Disparities in colostomy reversal after Hartmann's procedure for diverticulitis.
BACKGROUND: Hartmann's procedure for diverticulitis is a common procedure, with highly variable rates and timing of colostomy reversal. The aim of this study was to evaluate the impact of race and insurance coverage on reversal within 2 years of Hartmann's procedure for diverticulitis. METHODS: The Healthcare Cost and Utilization Project (HCUP) State Inpatient Database of five states (2007-2010) was queried for patients who had Hartmann's procedure in the setting of diverticulitis. Patients were grouped by race and insurance status, and multivariable adjustment was performed to evaluate rate and timing of colostomy takedown at 2 years. RESULTS: Among 11,019 patients who had Hartmann's procedure for diverticulitis, 6900 (69%) patients had colostomy reversal by 2 years, with a median time to reversal of 19 weeks. Compared to white patients with private insurance, combinations of black race and non-private insurance significantly reduced likelihood of colostomy reversal at 2 years across all combinations. Black patients without insurance had the lowest likelihood of reversal at 2 years (OR 0.27, 95% CI 0.14-0.51, p < 0.001). For patients who had colostomy reversal within 2 years, black patients without insurance had a significant delay in time to reversal (11 weeks, 95% CI 6-16, p < 0.001) compared to white patients with private insurance, and delays persisted across all other groups. CONCLUSIONS: Black patients and those without private insurance experienced significantly lower rates of, and delayed time to, colostomy reversal compared to white patients with private insurance. These disparities must be considered for allocation of resources in marginalized communities.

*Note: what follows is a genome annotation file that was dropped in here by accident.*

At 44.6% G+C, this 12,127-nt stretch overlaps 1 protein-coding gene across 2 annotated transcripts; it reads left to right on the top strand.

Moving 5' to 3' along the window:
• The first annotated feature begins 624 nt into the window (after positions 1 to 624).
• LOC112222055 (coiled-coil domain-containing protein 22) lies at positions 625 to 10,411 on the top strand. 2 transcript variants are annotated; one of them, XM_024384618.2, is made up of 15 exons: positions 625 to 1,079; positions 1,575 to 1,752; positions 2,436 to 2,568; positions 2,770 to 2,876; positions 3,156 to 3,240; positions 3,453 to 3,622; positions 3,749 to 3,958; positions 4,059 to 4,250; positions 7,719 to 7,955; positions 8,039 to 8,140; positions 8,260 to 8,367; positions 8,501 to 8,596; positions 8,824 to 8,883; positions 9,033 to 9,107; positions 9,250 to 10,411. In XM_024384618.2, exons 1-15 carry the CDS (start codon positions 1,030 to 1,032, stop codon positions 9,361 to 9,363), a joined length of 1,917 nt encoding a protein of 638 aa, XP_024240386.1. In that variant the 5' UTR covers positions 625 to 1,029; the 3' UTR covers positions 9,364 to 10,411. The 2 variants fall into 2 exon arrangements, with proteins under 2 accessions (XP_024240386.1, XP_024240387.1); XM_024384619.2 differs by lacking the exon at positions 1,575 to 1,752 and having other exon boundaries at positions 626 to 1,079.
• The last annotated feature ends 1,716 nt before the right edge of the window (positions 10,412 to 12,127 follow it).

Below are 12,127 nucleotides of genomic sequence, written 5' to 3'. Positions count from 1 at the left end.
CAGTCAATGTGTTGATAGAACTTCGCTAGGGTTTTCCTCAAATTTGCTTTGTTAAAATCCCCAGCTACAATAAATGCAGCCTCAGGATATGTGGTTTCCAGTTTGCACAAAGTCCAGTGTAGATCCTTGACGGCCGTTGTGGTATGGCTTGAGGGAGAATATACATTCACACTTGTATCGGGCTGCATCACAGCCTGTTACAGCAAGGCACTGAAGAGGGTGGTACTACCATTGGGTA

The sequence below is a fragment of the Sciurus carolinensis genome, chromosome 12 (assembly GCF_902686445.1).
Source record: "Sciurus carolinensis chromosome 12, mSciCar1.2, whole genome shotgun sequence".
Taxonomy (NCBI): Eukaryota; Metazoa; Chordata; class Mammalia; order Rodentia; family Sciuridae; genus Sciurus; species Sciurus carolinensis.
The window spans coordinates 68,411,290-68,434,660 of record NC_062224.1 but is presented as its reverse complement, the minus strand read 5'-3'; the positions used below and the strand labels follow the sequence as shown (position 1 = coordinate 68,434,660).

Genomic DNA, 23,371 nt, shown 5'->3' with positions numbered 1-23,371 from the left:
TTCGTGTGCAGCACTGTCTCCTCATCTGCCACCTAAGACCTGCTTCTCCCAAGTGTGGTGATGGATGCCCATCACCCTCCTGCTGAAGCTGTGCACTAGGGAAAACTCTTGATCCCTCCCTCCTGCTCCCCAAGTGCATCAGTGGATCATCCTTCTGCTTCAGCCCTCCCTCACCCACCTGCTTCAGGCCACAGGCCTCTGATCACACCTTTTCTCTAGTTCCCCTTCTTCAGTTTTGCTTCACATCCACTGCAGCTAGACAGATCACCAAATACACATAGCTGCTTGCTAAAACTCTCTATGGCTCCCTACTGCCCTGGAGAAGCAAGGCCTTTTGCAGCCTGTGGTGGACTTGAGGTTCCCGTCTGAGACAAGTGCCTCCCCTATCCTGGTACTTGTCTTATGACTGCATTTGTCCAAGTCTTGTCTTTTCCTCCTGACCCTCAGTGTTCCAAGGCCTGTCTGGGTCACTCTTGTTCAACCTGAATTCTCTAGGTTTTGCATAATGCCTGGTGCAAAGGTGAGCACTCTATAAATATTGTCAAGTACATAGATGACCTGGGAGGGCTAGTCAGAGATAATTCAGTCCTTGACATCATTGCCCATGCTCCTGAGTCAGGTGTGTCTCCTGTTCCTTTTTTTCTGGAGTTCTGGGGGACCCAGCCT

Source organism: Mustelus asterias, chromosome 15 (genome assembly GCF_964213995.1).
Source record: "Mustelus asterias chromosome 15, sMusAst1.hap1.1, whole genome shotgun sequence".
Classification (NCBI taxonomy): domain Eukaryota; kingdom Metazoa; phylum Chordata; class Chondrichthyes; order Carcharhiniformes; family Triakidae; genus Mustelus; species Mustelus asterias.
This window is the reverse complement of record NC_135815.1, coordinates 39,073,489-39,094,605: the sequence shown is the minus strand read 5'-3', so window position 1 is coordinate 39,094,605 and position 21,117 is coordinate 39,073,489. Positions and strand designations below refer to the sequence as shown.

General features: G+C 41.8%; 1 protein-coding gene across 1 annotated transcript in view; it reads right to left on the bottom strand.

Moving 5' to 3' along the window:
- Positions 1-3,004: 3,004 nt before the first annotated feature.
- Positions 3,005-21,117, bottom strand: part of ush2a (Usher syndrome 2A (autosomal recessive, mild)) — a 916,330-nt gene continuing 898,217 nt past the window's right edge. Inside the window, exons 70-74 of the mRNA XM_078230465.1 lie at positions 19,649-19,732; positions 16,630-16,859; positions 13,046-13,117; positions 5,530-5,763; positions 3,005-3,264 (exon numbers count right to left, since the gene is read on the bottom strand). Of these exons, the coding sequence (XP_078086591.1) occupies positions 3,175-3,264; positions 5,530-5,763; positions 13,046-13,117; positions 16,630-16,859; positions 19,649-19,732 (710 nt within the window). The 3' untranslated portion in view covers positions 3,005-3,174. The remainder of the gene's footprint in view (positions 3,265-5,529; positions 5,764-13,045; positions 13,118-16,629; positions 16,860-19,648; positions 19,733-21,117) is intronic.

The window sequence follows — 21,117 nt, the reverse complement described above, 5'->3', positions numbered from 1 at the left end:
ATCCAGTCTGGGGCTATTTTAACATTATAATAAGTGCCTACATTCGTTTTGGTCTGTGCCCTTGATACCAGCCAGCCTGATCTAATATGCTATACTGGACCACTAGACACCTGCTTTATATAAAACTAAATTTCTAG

Turner, MC; Talbott, MD; Reed, C; Sun, Z; Cox, ML; Ezekian, B; Sherman, KL; Mantyh, CR; Migaly, J
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